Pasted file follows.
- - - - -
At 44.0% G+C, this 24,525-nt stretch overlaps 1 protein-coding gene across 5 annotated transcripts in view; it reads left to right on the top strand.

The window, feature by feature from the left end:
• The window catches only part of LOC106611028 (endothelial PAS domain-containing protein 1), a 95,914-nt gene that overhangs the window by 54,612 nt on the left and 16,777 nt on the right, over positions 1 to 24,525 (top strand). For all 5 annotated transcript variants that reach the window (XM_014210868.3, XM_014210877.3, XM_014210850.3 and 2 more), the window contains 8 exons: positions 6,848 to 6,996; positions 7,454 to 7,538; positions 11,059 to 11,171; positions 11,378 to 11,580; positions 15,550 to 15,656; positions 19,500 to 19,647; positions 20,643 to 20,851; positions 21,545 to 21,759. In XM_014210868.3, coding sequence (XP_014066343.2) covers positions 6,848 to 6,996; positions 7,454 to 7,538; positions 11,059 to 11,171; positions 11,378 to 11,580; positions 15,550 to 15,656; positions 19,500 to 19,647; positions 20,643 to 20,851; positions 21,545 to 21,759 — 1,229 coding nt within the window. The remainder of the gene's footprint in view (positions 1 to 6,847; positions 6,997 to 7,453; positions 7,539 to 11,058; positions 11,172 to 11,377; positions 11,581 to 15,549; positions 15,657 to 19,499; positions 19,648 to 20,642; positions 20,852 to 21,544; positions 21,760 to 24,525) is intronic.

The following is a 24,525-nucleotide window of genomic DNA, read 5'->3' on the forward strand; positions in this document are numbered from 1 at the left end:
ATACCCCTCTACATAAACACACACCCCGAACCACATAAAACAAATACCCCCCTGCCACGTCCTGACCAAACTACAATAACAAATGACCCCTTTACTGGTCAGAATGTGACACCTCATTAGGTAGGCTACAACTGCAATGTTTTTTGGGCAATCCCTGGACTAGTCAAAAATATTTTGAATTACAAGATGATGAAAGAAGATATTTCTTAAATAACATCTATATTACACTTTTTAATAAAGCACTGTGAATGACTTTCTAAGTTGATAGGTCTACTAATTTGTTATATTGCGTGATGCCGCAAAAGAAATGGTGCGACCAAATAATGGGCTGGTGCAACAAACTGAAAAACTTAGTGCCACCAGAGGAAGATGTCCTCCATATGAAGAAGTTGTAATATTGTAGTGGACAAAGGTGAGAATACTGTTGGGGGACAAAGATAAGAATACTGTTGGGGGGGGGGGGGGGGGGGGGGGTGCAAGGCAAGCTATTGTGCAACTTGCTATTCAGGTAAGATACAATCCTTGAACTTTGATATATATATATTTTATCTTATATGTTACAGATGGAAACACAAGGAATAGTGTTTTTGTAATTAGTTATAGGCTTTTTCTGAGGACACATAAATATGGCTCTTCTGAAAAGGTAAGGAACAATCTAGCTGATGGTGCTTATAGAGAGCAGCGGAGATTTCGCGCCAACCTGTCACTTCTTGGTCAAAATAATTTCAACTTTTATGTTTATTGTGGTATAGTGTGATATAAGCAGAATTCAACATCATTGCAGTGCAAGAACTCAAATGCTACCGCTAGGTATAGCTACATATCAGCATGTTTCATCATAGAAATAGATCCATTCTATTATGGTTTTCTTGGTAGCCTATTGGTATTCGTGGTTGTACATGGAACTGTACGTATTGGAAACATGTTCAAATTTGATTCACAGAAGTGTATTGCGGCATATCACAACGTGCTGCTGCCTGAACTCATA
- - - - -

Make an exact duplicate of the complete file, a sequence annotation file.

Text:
At 44.0% G+C, this 24,525-nt stretch overlaps 1 protein-coding gene across 5 annotated transcripts in view; it reads left to right on the top strand.

The window, feature by feature from the left end:
• The window catches only part of LOC106611028 (endothelial PAS domain-containing protein 1), a 95,914-nt gene that overhangs the window by 54,612 nt on the left and 16,777 nt on the right, over positions 1 to 24,525 (top strand). For all 5 annotated transcript variants that reach the window (XM_014210868.3, XM_014210877.3, XM_014210850.3 and 2 more), the window contains 8 exons: positions 6,848 to 6,996; positions 7,454 to 7,538; positions 11,059 to 11,171; positions 11,378 to 11,580; positions 15,550 to 15,656; positions 19,500 to 19,647; positions 20,643 to 20,851; positions 21,545 to 21,759. In XM_014210868.3, coding sequence (XP_014066343.2) covers positions 6,848 to 6,996; positions 7,454 to 7,538; positions 11,059 to 11,171; positions 11,378 to 11,580; positions 15,550 to 15,656; positions 19,500 to 19,647; positions 20,643 to 20,851; positions 21,545 to 21,759 — 1,229 coding nt within the window. The remainder of the gene's footprint in view (positions 1 to 6,847; positions 6,997 to 7,453; positions 7,539 to 11,058; positions 11,172 to 11,377; positions 11,581 to 15,549; positions 15,657 to 19,499; positions 19,648 to 20,642; positions 20,852 to 21,544; positions 21,760 to 24,525) is intronic.

The following is a 24,525-nucleotide window of genomic DNA, read 5'->3' on the forward strand; positions in this document are numbered from 1 at the left end:
ATACCCCTCTACATAAACACACACCCCGAACCACATAAAACAAATACCCCCCTGCCACGTCCTGACCAAACTACAATAACAAATGACCCCTTTACTGGTCAGAATGTGACACCTCATTAGGTAGGCTACAACTGCAATGTTTTTTGGGCAATCCCTGGACTAGTCAAAAATATTTTGAATTACAAGATGATGAAAGAAGATATTTCTTAAATAACATCTATATTACACTTTTTAATAAAGCACTGTGAATGACTTTCTAAGTTGATAGGTCTACTAATTTGTTATATTGCGTGATGCCGCAAAAGAAATGGTGCGACCAAATAATGGGCTGGTGCAACAAACTGAAAAACTTAGTGCCACCAGAGGAAGATGTCCTCCATATGAAGAAGTTGTAATATTGTAGTGGACAAAGGTGAGAATACTGTTGGGGGACAAAGATAAGAATACTGTTGGGGGGGGGGGGGGGGGGGGGGGTGCAAGGCAAGCTATTGTGCAACTTGCTATTCAGGTAAGATACAATCCTTGAACTTTGATATATATATATTTTATCTTATATGTTACAGATGGAAACACAAGGAATAGTGTTTTTGTAATTAGTTATAGGCTTTTTCTGAGGACACATAAATATGGCTCTTCTGAAAAGGTAAGGAACAATCTAGCTGATGGTGCTTATAGAGAGCAGCGGAGATTTCGCGCCAACCTGTCACTTCTTGGTCAAAATAATTTCAACTTTTATGTTTATTGTGGTATAGTGTGATATAAGCAGAATTCAACATCATTGCAGTGCAAGAACTCAAATGCTACCGCTAGGTATAGCTACATATCAGCATGTTTCATCATAGAAATAGATCCATTCTATTATGGTTTTCTTGGTAGCCTATTGGTATTCGTGGTTGTACATGGAACTGTACGTATTGGAAACATGTTCAAATTTGATTCACAGAAGTGTATTGCGGCATATCACAACGTGCTGCTGCCTGAACTCATA